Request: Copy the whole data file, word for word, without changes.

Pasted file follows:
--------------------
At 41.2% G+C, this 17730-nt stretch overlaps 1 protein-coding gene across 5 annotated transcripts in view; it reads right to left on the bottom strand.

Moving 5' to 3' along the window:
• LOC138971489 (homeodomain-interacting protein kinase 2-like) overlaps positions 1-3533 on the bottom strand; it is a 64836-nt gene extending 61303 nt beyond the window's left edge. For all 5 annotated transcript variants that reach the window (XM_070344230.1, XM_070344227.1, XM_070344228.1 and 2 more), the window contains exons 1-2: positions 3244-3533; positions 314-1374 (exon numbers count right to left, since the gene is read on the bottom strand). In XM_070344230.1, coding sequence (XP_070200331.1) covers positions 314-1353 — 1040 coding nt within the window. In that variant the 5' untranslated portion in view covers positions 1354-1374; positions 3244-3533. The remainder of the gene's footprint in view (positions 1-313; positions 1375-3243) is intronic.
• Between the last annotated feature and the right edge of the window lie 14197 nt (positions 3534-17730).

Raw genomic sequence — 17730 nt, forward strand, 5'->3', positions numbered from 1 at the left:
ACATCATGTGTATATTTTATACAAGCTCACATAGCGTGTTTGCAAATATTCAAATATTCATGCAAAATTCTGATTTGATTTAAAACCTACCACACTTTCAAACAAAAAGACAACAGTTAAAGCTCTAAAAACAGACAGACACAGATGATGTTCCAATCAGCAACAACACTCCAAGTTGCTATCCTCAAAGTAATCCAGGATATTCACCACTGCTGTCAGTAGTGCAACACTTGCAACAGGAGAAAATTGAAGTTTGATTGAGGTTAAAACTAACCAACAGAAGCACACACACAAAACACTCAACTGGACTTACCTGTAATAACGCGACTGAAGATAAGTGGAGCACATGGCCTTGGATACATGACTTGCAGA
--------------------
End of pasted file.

At 41.2% G+C, this 17730-nt stretch overlaps 1 protein-coding gene across 5 annotated transcripts in view; it reads right to left on the bottom strand.

Moving 5' to 3' along the window:
• LOC138971489 (homeodomain-interacting protein kinase 2-like) overlaps positions 1-3533 on the bottom strand; it is a 64836-nt gene extending 61303 nt beyond the window's left edge. For all 5 annotated transcript variants that reach the window (XM_070344230.1, XM_070344227.1, XM_070344228.1 and 2 more), the window contains exons 1-2: positions 3244-3533; positions 314-1374 (exon numbers count right to left, since the gene is read on the bottom strand). In XM_070344230.1, coding sequence (XP_070200331.1) covers positions 314-1353 — 1040 coding nt within the window. In that variant the 5' untranslated portion in view covers positions 1354-1374; positions 3244-3533. The remainder of the gene's footprint in view (positions 1-313; positions 1375-3243) is intronic.
• Between the last annotated feature and the right edge of the window lie 14197 nt (positions 3534-17730).

Raw genomic sequence — 17730 nt, forward strand, 5'->3', positions numbered from 1 at the left:
ACATCATGTGTATATTTTATACAAGCTCACATAGCGTGTTTGCAAATATTCAAATATTCATGCAAAATTCTGATTTGATTTAAAACCTACCACACTTTCAAACAAAAAGACAACAGTTAAAGCTCTAAAAACAGACAGACACAGATGATGTTCCAATCAGCAACAACACTCCAAGTTGCTATCCTCAAAGTAATCCAGGATATTCACCACTGCTGTCAGTAGTGCAACACTTGCAACAGGAGAAAATTGAAGTTTGATTGAGGTTAAAACTAACCAACAGAAGCACACACACAAAACACTCAACTGGACTTACCTGTAATAACGCGACTGAAGATAAGTGGAGCACATGGCCTTGGATACATGACTTGCAGA